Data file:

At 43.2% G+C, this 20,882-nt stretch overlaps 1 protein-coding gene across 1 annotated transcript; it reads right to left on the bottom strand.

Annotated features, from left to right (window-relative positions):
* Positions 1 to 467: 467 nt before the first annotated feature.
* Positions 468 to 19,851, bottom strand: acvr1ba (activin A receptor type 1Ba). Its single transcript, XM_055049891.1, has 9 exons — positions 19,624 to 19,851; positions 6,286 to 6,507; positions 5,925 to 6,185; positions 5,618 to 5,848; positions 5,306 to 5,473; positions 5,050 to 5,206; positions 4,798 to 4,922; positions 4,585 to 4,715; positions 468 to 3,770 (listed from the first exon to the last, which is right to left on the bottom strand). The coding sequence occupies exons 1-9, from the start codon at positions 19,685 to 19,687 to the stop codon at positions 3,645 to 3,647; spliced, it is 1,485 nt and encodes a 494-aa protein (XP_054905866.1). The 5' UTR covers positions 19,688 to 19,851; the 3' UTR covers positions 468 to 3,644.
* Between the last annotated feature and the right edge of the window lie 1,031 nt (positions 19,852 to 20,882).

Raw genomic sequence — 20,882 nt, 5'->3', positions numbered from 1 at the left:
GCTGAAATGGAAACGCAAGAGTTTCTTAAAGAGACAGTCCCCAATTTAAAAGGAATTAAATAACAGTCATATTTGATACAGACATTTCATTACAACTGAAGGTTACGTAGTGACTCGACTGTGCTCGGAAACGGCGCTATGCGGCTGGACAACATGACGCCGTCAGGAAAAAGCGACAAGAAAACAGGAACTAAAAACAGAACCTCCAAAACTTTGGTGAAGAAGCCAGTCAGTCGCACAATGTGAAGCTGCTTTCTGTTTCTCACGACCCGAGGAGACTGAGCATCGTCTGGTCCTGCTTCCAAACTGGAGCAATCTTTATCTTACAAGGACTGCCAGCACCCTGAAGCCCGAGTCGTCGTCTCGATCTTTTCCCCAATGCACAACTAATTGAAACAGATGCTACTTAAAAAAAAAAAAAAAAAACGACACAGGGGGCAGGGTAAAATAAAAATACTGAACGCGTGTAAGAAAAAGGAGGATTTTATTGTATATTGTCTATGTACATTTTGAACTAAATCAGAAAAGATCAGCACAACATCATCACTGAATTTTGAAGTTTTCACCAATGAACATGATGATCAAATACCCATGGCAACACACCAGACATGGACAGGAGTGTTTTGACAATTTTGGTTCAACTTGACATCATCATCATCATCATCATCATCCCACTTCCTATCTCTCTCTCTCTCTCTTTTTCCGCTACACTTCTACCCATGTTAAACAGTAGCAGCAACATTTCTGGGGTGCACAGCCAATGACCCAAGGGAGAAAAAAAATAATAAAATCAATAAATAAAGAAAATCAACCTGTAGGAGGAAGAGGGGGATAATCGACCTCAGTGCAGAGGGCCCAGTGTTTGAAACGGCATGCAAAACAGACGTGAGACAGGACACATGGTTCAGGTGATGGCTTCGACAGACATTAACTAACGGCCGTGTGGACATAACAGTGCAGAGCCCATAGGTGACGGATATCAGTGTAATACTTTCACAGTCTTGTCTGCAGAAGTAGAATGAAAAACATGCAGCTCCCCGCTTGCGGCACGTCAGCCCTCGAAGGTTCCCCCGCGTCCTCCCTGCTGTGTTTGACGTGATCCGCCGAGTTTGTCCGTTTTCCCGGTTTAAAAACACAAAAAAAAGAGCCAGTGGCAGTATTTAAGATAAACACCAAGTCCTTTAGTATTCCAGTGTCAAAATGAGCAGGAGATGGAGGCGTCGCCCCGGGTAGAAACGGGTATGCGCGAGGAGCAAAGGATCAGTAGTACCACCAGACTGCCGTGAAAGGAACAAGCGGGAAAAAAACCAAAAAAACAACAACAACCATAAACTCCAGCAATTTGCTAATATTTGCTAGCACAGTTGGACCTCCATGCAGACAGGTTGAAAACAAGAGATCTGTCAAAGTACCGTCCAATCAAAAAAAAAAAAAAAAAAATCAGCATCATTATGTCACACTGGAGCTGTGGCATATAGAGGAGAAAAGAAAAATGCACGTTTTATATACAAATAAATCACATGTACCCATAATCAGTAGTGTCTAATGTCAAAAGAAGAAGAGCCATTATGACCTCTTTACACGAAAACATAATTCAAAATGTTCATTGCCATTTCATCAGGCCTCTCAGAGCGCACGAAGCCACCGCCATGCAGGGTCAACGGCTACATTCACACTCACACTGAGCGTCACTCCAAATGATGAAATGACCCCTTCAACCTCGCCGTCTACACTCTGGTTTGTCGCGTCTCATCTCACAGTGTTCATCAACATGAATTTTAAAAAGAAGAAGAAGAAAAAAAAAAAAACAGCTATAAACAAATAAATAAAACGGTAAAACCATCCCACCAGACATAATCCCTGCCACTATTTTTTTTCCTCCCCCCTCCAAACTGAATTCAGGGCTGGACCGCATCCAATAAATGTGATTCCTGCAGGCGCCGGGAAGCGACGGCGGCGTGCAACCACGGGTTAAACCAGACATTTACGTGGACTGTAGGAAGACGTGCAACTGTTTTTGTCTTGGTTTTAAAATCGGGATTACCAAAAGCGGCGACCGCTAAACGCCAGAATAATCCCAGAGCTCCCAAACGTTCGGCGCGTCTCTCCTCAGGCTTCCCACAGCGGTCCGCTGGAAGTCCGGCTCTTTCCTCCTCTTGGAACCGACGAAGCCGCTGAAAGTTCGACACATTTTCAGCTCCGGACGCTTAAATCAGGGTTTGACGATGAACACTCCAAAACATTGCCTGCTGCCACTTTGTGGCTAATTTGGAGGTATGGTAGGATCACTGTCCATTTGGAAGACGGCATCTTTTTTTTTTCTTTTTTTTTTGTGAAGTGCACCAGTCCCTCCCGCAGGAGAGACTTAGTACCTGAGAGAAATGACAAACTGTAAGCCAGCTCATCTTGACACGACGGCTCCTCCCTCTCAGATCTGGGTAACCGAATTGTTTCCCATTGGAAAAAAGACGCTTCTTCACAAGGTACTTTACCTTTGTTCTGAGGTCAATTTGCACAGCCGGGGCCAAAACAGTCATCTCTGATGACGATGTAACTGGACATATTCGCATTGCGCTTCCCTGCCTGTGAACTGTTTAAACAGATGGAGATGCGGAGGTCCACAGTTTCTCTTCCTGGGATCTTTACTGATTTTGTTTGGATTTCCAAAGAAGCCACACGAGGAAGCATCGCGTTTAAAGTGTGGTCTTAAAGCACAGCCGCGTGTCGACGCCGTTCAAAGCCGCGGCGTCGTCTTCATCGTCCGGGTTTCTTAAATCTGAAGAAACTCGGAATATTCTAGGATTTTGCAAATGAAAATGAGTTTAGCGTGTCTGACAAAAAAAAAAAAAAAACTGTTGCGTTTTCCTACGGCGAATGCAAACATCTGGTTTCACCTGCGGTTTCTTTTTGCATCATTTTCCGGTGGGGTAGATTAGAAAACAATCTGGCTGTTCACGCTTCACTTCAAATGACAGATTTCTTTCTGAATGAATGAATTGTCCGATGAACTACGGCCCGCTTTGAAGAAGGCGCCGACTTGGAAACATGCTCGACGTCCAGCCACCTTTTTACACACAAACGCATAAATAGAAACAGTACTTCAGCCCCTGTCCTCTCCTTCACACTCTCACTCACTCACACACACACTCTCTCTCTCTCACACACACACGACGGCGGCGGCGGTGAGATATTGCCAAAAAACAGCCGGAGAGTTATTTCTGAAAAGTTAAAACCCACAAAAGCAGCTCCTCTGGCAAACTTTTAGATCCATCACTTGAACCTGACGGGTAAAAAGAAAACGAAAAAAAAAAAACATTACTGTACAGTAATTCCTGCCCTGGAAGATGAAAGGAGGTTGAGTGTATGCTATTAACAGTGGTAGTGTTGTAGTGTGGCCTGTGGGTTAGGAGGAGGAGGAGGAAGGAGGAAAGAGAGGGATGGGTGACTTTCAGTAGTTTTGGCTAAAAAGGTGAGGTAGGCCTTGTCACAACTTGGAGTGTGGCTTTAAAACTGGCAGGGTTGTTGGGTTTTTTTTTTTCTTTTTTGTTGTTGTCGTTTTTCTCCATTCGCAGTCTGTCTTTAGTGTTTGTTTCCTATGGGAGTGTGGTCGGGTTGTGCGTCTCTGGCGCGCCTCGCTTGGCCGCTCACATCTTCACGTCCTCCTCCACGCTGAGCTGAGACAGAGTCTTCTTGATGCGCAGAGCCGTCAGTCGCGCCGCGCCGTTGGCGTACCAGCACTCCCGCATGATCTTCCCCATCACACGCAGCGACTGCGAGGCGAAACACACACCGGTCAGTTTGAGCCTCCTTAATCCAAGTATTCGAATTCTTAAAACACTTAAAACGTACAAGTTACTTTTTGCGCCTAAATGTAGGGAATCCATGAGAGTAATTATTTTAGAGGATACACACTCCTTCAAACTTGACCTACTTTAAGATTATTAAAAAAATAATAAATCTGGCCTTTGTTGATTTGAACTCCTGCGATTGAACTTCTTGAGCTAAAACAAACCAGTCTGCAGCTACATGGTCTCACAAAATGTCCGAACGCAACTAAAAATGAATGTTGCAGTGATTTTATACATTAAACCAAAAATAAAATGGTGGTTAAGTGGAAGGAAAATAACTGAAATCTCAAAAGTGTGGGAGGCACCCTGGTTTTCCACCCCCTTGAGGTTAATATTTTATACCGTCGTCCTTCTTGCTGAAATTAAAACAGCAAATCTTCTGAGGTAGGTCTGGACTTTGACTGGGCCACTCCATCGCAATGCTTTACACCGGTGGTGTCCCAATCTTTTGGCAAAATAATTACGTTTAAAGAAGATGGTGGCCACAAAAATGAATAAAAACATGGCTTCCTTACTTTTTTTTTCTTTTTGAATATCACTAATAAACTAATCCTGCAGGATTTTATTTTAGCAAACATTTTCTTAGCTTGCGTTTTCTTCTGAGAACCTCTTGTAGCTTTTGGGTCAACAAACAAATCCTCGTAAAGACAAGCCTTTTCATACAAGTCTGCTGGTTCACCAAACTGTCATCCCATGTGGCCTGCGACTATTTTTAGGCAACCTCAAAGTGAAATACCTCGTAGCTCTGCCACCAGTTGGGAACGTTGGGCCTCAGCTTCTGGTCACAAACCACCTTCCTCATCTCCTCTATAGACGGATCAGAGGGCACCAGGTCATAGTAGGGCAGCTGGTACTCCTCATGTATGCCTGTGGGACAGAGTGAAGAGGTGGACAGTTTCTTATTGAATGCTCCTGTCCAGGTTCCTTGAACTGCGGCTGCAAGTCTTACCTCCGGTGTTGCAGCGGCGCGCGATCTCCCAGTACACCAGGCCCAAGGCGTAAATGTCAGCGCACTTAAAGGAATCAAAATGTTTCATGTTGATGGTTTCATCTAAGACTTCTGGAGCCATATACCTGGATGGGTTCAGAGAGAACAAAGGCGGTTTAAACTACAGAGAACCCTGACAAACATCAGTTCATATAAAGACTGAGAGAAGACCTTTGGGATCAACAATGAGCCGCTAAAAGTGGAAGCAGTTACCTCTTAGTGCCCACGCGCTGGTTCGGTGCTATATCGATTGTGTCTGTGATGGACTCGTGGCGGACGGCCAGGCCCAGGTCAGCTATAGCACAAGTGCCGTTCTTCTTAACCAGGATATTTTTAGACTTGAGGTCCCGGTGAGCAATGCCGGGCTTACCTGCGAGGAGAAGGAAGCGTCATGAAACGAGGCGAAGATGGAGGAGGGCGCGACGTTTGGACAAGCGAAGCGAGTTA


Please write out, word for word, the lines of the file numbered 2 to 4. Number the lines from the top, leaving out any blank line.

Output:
Annotated features, from left to right (window-relative positions):
* Positions 1 to 467: 467 nt before the first annotated feature.
* Positions 468 to 19,851, bottom strand: acvr1ba (activin A receptor type 1Ba). Its single transcript, XM_055049891.1, has 9 exons — positions 19,624 to 19,851; positions 6,286 to 6,507; positions 5,925 to 6,185; positions 5,618 to 5,848; positions 5,306 to 5,473; positions 5,050 to 5,206; positions 4,798 to 4,922; positions 4,585 to 4,715; positions 468 to 3,770 (listed from the first exon to the last, which is right to left on the bottom strand). The coding sequence occupies exons 1-9, from the start codon at positions 19,685 to 19,687 to the stop codon at positions 3,645 to 3,647; spliced, it is 1,485 nt and encodes a 494-aa protein (XP_054905866.1). The 5' UTR covers positions 19,688 to 19,851; the 3' UTR covers positions 468 to 3,644.